Scientists have discovered why women live longer than men



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A group of scientists in the United States have discovered what lies behind female longevity. Apparently, the X chromosome is what influences women to live longer than men and is essential to survive.

The study conducted at the University of California, San Francisco (UCSF) says that it is believed that the second X chromosome is the cause of longevity and other benefits.

"The X chromosome, which is found only in men, contains very few genes in addition to those that create secondary sexual characteristics." The X chromosome contains many genes related to the brain and is crucial for survival. , such as male genitalia and facial hair, and is not necessary for survival, "explained a press release from this university.

In a laboratory, the researchers gave rats (females and males) four combinations of chromosomes and gonads, the two natural ones (XX with ovaries and XY with testicles) and two maids (XX in the testicles and XY in the ovaries).

The animals were identical and lived in the same environment, except for the sex chromosomes.

The rats that lived longer were those with XX chromosomes in the ovaries.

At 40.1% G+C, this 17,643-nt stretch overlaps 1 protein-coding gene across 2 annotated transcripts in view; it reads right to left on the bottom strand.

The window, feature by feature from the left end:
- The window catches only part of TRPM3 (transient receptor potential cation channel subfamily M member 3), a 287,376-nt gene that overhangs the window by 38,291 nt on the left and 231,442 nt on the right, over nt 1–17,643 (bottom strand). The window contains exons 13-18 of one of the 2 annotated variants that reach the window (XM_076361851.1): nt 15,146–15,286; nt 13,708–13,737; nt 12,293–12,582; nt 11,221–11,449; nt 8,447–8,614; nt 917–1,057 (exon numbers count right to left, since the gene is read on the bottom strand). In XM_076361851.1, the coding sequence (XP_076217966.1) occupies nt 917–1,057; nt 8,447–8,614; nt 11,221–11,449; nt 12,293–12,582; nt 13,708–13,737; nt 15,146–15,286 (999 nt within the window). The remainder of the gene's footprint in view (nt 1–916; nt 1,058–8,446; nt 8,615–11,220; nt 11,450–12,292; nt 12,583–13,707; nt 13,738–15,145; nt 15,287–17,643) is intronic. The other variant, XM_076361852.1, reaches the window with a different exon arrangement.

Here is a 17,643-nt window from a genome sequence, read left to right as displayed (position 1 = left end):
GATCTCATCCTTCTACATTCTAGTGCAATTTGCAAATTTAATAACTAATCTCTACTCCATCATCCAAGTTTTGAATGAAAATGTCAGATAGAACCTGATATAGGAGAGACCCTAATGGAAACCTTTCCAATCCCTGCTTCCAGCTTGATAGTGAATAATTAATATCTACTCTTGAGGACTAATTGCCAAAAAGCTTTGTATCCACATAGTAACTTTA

"We have long wondered what causes female longevity," said Dena Dubal, lead author of the study published in Aging Cell.

"You can imagine that nature has led women to evolve this way. When you live longer, you can really guarantee the well-being of your offspring, and maybe even your offspring," he said.

The study lasted for several years, they watched the mice for 30 months to see if they died or not.

They found that female chromosomes and female gonads prolong life in mice aged 12 to 30 months, the "equivalent in mice from middle age to old age."

Most of the effect was on the chromosomes, since the XX mice lived longer than the XY, regardless of whether they had ovaries or testicles. However, the longer living mice were those with ovaries with XX chromosomes.

"This suggests that the hormones produced by female gonads increase the lifespan of mice with two X chromosomes, either by influencing the development of the mouse or by activating certain biological pathways during their lives," Dubal said.

They compared two different types of genetically female mice (with ovaries and testicles) and found that because they had "two X's and ovaries, they allowed the mice to live longer, starting at 21 months, which is at the end of a normal life. . "

For mice that were "genetically female but hormonally male, the second X chromosome only protected them from dying before."

According to Iryna Lobach, also a teacher and part of the study, to live longer than expected, the mice needed to have ovaries and the two XX chromosomes, but to live a normal life, it did not matter if they had ovaries or testicles.

"While they had XX, they escaped premature death during aging," he said.

Dubal concluded that "when things go wrong in aging, having more of the X chromosome, along with its diversity of expression, can be really beneficial."

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